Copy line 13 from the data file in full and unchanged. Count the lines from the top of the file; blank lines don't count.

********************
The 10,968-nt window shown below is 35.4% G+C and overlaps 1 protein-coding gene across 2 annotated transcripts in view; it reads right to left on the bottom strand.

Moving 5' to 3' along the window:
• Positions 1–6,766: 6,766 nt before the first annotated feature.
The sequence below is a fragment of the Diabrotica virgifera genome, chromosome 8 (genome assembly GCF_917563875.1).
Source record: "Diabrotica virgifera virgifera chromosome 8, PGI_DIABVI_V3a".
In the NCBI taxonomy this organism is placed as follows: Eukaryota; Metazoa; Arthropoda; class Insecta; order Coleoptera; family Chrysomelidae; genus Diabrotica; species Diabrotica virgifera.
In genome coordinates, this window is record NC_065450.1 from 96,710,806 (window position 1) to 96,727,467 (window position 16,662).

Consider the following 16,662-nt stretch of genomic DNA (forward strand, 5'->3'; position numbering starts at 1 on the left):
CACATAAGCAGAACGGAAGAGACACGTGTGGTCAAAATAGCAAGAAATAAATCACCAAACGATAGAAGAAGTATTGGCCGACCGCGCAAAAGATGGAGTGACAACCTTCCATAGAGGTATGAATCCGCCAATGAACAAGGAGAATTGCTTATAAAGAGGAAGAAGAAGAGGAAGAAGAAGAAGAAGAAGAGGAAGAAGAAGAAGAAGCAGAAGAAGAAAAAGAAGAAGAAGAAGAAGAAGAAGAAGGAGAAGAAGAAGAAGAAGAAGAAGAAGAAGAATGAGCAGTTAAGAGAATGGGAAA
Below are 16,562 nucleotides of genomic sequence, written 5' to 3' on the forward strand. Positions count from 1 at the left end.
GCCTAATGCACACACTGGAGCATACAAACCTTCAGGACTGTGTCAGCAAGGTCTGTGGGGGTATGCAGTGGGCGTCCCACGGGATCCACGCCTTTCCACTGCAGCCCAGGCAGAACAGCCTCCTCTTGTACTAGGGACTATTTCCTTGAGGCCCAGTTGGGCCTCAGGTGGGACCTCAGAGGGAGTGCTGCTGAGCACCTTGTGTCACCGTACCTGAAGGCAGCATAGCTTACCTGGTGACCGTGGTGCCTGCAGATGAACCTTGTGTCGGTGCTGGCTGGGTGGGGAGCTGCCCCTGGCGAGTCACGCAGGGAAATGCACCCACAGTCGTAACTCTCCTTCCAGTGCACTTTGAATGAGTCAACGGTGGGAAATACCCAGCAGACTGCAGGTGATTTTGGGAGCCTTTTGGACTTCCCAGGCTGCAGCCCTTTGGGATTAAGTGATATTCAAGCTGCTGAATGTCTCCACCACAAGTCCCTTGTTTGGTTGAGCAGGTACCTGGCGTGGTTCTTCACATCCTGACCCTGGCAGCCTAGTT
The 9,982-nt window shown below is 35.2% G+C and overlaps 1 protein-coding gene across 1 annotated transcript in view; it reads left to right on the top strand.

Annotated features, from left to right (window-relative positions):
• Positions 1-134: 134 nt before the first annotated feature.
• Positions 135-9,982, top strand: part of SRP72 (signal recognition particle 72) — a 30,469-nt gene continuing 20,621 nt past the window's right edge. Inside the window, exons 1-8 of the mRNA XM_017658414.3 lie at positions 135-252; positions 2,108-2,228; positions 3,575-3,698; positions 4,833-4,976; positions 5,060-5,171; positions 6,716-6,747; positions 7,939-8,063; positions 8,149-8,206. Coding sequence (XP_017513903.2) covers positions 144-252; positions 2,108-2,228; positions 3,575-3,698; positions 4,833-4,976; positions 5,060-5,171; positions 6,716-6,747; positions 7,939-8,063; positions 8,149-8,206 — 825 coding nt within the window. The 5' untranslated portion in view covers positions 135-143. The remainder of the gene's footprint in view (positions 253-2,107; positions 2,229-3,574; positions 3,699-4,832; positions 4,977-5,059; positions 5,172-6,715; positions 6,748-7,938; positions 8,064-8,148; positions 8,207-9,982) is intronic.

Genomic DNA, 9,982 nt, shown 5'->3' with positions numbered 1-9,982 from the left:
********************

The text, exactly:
Annotated features, from left to right (window-relative positions):